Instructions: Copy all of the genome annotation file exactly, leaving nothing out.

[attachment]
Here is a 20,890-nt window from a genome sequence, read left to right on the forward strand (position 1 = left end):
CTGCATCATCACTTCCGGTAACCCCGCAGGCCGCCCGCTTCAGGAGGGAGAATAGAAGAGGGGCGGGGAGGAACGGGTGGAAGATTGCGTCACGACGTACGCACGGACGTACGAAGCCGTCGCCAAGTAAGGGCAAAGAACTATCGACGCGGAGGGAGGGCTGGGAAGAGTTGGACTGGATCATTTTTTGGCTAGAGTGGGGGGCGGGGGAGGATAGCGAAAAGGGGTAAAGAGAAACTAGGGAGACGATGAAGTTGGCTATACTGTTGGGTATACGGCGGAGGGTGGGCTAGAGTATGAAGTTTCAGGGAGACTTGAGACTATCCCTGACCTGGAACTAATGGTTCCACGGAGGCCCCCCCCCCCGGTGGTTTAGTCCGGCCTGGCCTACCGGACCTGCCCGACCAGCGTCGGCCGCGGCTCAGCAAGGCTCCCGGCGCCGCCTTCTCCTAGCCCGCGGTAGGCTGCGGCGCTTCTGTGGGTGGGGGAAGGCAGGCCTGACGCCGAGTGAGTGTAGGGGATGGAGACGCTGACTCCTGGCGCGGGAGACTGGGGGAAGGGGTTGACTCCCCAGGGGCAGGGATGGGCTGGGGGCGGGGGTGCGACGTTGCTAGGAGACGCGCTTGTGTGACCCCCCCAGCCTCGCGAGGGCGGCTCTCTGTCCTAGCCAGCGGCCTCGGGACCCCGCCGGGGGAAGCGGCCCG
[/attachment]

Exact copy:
Here is a 20,890-nt window from a genome sequence, read left to right on the forward strand (position 1 = left end):
CTGCATCATCACTTCCGGTAACCCCGCAGGCCGCCCGCTTCAGGAGGGAGAATAGAAGAGGGGCGGGGAGGAACGGGTGGAAGATTGCGTCACGACGTACGCACGGACGTACGAAGCCGTCGCCAAGTAAGGGCAAAGAACTATCGACGCGGAGGGAGGGCTGGGAAGAGTTGGACTGGATCATTTTTTGGCTAGAGTGGGGGGCGGGGGAGGATAGCGAAAAGGGGTAAAGAGAAACTAGGGAGACGATGAAGTTGGCTATACTGTTGGGTATACGGCGGAGGGTGGGCTAGAGTATGAAGTTTCAGGGAGACTTGAGACTATCCCTGACCTGGAACTAATGGTTCCACGGAGGCCCCCCCCCCCGGTGGTTTAGTCCGGCCTGGCCTACCGGACCTGCCCGACCAGCGTCGGCCGCGGCTCAGCAAGGCTCCCGGCGCCGCCTTCTCCTAGCCCGCGGTAGGCTGCGGCGCTTCTGTGGGTGGGGGAAGGCAGGCCTGACGCCGAGTGAGTGTAGGGGATGGAGACGCTGACTCCTGGCGCGGGAGACTGGGGGAAGGGGTTGACTCCCCAGGGGCAGGGATGGGCTGGGGGCGGGGGTGCGACGTTGCTAGGAGACGCGCTTGTGTGACCCCCCCAGCCTCGCGAGGGCGGCTCTCTGTCCTAGCCAGCGGCCTCGGGACCCCGCCGGGGGAAGCGGCCCG